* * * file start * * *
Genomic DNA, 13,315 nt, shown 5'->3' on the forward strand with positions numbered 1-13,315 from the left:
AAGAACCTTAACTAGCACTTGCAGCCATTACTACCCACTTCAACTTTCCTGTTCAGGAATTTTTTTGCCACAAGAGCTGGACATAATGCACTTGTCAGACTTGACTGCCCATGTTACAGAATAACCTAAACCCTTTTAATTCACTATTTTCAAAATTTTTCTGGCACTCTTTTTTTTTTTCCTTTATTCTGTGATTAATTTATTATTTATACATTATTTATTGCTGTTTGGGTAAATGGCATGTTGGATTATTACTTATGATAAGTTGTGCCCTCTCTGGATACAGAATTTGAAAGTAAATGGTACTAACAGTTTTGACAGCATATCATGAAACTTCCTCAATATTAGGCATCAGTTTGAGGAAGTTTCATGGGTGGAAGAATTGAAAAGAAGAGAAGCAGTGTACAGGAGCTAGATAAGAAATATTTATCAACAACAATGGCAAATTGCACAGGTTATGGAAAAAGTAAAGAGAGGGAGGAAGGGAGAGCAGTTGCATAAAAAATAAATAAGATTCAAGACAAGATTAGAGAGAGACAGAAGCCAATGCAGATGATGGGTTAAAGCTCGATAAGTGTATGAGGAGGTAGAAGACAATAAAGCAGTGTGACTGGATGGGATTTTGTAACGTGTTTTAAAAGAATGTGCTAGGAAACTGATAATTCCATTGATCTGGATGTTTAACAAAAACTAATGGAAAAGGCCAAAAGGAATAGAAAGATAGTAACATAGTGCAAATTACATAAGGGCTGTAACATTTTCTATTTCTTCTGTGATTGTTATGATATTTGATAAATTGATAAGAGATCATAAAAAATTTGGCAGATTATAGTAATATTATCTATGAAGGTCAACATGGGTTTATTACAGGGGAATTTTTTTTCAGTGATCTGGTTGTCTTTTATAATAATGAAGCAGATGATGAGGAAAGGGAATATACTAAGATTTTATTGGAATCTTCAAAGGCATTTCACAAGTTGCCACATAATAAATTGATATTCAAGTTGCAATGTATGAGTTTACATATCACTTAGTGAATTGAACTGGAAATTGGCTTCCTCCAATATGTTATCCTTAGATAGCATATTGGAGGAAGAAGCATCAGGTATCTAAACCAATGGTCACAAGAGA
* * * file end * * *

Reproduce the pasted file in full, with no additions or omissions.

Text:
Genomic DNA, 13,315 nt, shown 5'->3' on the forward strand with positions numbered 1-13,315 from the left:
AAGAACCTTAACTAGCACTTGCAGCCATTACTACCCACTTCAACTTTCCTGTTCAGGAATTTTTTTGCCACAAGAGCTGGACATAATGCACTTGTCAGACTTGACTGCCCATGTTACAGAATAACCTAAACCCTTTTAATTCACTATTTTCAAAATTTTTCTGGCACTCTTTTTTTTTTTCCTTTATTCTGTGATTAATTTATTATTTATACATTATTTATTGCTGTTTGGGTAAATGGCATGTTGGATTATTACTTATGATAAGTTGTGCCCTCTCTGGATACAGAATTTGAAAGTAAATGGTACTAACAGTTTTGACAGCATATCATGAAACTTCCTCAATATTAGGCATCAGTTTGAGGAAGTTTCATGGGTGGAAGAATTGAAAAGAAGAGAAGCAGTGTACAGGAGCTAGATAAGAAATATTTATCAACAACAATGGCAAATTGCACAGGTTATGGAAAAAGTAAAGAGAGGGAGGAAGGGAGAGCAGTTGCATAAAAAATAAATAAGATTCAAGACAAGATTAGAGAGAGACAGAAGCCAATGCAGATGATGGGTTAAAGCTCGATAAGTGTATGAGGAGGTAGAAGACAATAAAGCAGTGTGACTGGATGGGATTTTGTAACGTGTTTTAAAAGAATGTGCTAGGAAACTGATAATTCCATTGATCTGGATGTTTAACAAAAACTAATGGAAAAGGCCAAAAGGAATAGAAAGATAGTAACATAGTGCAAATTACATAAGGGCTGTAACATTTTCTATTTCTTCTGTGATTGTTATGATATTTGATAAATTGATAAGAGATCATAAAAAATTTGGCAGATTATAGTAATATTATCTATGAAGGTCAACATGGGTTTATTACAGGGGAATTTTTTTTCAGTGATCTGGTTGTCTTTTATAATAATGAAGCAGATGATGAGGAAAGGGAATATACTAAGATTTTATTGGAATCTTCAAAGGCATTTCACAAGTTGCCACATAATAAATTGATATTCAAGTTGCAATGTATGAGTTTACATATCACTTAGTGAATTGAACTGGAAATTGGCTTCCTCCAATATGTTATCCTTAGATAGCATATTGGAGGAAGAAGCATCAGGTATCTAAACCAATGGTCACAAGAGA